It is well known that the area under the receiver operator characteristic curve is misleading in measuring model performance in cases of extreme class imbalance. Recommendations have been made to use alternate performance metrics such as the area under the precision recall curve and the F1 score. But is there a case of extreme class imbalance for which all model performance metrics are misleading? We present such a case based on an extreme class imbalance learning task of predicting severe sepsis at ED Triage.
The goal is to build a gradient boosting model using data from ED encounters for which a Triage Form was filled between November 2014 and February 2019 including patient demographics, history and vital signs while preserving the ability of the model to produce true (predicted) probabilities.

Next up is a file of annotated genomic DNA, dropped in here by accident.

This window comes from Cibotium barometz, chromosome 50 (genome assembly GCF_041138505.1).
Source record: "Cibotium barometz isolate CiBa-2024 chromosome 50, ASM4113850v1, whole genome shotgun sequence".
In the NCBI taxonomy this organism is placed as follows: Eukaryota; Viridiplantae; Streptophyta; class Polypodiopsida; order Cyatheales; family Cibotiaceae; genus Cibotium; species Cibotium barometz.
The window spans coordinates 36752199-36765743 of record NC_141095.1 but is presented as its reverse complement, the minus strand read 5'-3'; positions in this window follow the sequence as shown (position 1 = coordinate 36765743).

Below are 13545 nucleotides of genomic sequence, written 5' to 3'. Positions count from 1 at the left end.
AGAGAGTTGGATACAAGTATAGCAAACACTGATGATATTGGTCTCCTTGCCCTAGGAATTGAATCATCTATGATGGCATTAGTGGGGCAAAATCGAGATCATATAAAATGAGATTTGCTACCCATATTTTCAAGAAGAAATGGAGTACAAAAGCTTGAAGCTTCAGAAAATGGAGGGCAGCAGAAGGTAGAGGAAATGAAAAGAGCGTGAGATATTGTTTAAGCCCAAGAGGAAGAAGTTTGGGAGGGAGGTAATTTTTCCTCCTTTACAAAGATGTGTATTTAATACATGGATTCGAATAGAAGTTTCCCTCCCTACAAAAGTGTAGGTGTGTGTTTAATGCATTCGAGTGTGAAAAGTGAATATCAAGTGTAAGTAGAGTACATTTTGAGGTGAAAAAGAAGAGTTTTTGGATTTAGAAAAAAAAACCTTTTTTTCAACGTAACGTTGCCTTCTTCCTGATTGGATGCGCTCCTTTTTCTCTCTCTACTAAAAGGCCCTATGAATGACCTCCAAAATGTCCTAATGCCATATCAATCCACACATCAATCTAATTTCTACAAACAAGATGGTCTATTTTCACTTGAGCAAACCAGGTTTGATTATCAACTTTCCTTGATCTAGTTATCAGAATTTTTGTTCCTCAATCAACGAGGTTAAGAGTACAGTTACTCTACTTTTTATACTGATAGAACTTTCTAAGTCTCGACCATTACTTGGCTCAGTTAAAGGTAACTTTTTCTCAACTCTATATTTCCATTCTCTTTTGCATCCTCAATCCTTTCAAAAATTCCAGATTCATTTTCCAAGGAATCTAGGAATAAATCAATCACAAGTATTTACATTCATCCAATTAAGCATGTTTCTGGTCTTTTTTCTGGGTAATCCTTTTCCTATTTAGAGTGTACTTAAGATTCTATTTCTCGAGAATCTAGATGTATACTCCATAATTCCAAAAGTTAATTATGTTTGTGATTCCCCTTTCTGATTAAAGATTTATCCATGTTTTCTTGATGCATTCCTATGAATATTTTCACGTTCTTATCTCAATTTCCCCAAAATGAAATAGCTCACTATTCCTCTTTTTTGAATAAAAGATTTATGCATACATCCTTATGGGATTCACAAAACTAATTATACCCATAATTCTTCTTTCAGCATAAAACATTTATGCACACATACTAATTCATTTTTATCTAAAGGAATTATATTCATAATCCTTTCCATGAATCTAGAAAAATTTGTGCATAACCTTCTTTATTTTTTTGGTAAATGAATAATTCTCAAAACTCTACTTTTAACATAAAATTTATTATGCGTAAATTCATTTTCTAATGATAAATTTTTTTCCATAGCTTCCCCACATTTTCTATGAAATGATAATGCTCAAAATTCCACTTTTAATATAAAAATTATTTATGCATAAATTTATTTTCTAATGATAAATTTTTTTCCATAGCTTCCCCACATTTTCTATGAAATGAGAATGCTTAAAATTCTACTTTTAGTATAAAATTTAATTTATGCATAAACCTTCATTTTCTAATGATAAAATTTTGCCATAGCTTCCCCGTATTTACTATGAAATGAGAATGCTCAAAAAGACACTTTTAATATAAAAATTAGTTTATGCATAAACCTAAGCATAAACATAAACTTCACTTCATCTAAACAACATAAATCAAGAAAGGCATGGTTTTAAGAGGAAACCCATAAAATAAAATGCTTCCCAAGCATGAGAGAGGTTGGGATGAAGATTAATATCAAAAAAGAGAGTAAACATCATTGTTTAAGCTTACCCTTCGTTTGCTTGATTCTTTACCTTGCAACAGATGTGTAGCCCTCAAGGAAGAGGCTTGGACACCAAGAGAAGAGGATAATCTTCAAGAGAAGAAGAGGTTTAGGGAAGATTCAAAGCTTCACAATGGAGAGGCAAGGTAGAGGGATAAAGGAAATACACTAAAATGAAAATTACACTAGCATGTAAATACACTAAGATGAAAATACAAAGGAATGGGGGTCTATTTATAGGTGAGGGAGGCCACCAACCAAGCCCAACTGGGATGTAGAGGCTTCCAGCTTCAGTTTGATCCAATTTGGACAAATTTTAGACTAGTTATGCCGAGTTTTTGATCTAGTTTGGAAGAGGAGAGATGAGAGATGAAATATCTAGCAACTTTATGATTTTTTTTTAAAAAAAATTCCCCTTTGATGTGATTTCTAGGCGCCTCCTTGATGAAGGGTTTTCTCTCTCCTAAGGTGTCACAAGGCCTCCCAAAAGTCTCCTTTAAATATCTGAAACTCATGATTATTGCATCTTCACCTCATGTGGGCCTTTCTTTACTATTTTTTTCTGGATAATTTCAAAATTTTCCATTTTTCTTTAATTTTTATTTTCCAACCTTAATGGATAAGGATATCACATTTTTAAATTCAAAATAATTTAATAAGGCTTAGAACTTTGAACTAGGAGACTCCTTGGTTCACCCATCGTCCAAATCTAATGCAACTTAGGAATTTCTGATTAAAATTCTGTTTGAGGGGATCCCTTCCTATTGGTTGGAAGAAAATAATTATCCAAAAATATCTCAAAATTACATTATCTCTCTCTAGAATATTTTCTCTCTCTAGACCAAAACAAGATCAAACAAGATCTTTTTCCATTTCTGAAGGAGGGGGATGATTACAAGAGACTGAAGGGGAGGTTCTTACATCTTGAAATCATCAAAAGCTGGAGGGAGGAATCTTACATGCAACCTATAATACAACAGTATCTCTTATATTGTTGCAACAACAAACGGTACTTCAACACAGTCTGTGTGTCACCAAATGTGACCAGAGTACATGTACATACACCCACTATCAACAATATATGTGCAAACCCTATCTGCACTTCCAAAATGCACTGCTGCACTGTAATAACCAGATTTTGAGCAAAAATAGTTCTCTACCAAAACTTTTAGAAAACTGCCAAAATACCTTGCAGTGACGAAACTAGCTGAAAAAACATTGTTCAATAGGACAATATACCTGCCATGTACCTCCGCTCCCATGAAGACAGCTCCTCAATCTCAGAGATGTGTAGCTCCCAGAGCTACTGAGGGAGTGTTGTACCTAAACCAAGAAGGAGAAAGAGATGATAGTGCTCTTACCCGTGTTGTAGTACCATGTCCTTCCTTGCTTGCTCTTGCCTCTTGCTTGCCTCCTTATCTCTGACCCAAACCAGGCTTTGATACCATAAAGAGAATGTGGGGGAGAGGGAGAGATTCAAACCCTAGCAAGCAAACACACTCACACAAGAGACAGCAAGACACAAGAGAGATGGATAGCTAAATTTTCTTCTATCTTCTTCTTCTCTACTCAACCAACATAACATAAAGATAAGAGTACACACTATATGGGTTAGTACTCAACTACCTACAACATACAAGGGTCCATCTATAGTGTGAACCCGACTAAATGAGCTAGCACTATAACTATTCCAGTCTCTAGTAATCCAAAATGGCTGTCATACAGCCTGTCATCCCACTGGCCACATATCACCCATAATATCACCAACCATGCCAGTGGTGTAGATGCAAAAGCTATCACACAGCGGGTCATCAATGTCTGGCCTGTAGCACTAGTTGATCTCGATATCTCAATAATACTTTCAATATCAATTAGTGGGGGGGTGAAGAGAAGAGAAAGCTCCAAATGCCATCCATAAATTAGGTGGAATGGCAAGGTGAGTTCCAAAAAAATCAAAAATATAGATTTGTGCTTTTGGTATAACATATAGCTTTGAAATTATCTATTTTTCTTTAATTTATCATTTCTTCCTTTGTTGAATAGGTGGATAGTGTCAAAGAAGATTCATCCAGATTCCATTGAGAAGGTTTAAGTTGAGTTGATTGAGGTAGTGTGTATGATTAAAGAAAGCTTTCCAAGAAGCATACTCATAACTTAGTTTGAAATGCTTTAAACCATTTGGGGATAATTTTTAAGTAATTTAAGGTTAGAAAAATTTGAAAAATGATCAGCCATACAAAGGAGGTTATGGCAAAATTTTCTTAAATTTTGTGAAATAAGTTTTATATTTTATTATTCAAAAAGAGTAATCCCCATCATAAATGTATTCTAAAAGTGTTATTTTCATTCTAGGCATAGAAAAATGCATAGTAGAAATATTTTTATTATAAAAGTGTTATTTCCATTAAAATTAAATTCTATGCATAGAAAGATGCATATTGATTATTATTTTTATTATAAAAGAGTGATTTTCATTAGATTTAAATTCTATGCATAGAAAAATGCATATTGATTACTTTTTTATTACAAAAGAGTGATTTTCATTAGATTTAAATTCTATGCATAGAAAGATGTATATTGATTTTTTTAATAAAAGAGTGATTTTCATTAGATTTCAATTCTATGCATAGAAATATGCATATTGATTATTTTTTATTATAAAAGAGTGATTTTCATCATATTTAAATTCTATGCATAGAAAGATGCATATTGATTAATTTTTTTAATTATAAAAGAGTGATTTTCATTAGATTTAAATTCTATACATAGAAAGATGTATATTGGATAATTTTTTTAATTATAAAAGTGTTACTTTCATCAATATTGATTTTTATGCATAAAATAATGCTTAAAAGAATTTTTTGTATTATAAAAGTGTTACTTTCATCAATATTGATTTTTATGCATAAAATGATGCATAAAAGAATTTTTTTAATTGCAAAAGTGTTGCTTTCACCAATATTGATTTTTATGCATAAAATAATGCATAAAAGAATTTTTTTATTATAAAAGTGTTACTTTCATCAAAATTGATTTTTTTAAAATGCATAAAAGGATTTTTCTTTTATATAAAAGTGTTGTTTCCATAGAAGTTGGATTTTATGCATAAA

The total ED encounters observed was approximately 370,000 and of these 334 were encounters diagnosed with severe sepsis. Moreover, of the 41 variables considered (age, heart rate, temperature, systolic and diastolic bp, oxygen saturation, immunization record, alternative medical treatments, level of consciousness, Glasgow coma scale, capillary refill, and musculoskeletal systems, etc.) 25 of these variables were selected for the final model. Even if we do not care about the predicted probabilities, experiments indicated that oversampling did not improve model performance in this case.
In this presentation, we will discuss model performance of the gradient boosting model with extreme class imbalance and the solution we developed towards appropriately discussing model performance in such a way that clinical decision making on the adoption of the model is made easier.